LOS ANGELES (AP) — The tournament director of the BNP Paribas Open who said women's pro tennis players "ride on the coattails of the men" resigned Monday night.
Tournament owner Larry Ellison said in a statement that Raymond Moore was quitting as chief executive officer and tournament director of the $7 million event featuring men's and women's players in the California desert. Moore informed Ellison of his decision when they spoke earlier in the day.
"Ray let me know that he has decided to step down from his roles as CEO and tournament director effective immediately," Ellison said. "I fully understand his decision."
A tournament spokesman could offer no further details on Moore's resignation, citing only Ellison's statement.
Moore apologized after he was roundly criticized by executives from the women's and men's pro tours, players Serena Williams and Victoria Azarenka and on social media for his comments Sunday.
The 69-year-old former touring pro from South Africa has been CEO of the tournament since 2012. In the event's early years, Moore and fellow ex-player Charlie Pasarell started PM Sports Management, which oversaw the tournament as it expanded.
"In my next life when I come back I want to be someone in the WTA because they ride on the coattails of the men. They don't make any decisions and they are lucky. They are very, very lucky," Moore said. "If I was a lady player, I'd go down every night on my knees and thank God that Roger Federer and Rafa Nadal were born, because they have carried this sport."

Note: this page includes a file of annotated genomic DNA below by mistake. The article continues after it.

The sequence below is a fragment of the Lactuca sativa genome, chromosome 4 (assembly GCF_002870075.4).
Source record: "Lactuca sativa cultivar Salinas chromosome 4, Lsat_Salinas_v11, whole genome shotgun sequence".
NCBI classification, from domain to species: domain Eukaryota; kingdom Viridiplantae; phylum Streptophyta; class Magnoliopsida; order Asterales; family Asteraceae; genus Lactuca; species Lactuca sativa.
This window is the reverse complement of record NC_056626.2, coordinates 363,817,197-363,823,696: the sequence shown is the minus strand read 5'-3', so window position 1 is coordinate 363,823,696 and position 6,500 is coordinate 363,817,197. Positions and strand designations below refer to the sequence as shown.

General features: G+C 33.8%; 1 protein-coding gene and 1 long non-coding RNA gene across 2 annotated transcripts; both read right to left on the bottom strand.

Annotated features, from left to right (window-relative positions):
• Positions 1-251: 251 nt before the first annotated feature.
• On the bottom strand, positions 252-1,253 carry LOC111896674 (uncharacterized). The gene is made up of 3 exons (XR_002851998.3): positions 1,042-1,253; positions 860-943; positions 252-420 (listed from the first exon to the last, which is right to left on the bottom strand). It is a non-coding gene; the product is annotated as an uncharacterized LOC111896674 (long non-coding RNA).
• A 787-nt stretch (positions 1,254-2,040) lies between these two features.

He also referred to women's players as "physically attractive and competitively attractive." Moore later apologized, calling his comments "in extremely poor taste and erroneous."
"I am truly sorry for those remarks, and apologize to all the players and WTA as a whole," the statement said. "We had a women's final today that reflects the strength of the players, especially Serena and Victoria, and the entire WTA. Again, I am truly sorry for my remarks."
Moore clearly had no intention to leave his post based on comments he made to reporters Sunday on the last day of the two-week tournament. Before the backlash over his controversial comments began, he was asked how long he planned to remain in charge.
"Firstly, I love what I'm doing. I'm passionate about it. I enjoy it," Moore said. "Who knows who the face of the tournament will be down the road. But I don't think that, oh, I'm going to stop next year or three years."
Ellison, a billionaire and executive of Oracle Corp., credited Billie Jean King, Martina Navratilova and Serena and Venus Williams, as well as other female athletes, for their leadership in treating women and men equally in sports.
"I'm proud to say that it is now a decade-long tradition at our tournament at Indian Wells, and all the major tennis tournaments, to pay equal prize money to both the women and the men," Ellison said in his statement.
Ellison thanked the "great women athletes" who fought so hard in pursuit of equal prize money in pro tennis.
"All of us here at the BNP Paribas Open promise to continue working with everyone to make tennis a better sport for everybody," he said.